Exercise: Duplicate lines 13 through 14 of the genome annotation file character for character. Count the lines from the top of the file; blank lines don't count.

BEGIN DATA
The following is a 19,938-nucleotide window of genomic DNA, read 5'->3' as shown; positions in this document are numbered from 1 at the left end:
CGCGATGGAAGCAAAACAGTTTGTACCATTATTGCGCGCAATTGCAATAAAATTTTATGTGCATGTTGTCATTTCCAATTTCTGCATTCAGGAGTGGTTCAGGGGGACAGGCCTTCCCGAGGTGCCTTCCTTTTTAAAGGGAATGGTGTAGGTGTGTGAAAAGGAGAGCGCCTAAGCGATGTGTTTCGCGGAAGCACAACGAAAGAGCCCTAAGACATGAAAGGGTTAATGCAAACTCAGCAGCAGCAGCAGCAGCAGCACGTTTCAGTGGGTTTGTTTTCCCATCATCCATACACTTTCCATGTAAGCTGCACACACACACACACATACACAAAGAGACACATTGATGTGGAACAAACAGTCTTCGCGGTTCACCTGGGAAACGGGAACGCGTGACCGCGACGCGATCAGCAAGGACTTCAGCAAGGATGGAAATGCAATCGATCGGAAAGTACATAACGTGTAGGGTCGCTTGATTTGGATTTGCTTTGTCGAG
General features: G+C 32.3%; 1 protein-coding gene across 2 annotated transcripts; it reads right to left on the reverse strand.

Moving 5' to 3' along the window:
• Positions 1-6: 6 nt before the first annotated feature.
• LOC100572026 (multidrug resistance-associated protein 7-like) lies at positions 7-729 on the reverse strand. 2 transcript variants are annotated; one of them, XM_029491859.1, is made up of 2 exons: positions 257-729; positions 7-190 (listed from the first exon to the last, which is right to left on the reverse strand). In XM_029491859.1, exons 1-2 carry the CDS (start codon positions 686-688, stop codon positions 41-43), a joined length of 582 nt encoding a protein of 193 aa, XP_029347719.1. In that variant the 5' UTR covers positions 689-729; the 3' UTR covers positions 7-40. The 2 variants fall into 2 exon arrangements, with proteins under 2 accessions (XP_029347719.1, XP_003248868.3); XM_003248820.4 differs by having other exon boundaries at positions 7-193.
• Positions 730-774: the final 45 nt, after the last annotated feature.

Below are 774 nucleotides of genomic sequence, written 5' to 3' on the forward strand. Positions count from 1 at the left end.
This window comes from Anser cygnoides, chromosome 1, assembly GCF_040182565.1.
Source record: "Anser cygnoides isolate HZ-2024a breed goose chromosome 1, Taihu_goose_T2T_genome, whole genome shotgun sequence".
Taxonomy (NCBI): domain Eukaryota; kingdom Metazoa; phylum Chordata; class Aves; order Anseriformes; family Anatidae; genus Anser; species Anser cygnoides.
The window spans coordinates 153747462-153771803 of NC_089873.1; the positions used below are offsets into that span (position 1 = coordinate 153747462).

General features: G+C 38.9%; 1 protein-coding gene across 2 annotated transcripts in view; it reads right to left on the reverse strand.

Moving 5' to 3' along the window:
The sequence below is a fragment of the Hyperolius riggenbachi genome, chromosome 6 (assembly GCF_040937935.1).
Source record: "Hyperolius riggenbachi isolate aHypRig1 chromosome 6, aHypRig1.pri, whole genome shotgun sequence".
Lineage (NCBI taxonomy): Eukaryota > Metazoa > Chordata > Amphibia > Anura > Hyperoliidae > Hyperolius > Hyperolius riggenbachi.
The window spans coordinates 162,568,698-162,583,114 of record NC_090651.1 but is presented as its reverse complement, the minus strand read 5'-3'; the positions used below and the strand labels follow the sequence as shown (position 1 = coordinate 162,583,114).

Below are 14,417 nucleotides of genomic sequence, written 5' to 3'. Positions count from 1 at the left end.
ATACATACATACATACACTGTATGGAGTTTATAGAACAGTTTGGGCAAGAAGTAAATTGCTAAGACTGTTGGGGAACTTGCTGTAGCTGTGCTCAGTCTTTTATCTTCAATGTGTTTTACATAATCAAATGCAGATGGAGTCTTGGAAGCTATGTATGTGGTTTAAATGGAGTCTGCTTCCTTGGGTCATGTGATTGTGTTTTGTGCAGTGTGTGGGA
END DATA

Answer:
General features: G+C 38.9%; 1 protein-coding gene across 2 annotated transcripts in view; it reads right to left on the reverse strand.

Moving 5' to 3' along the window: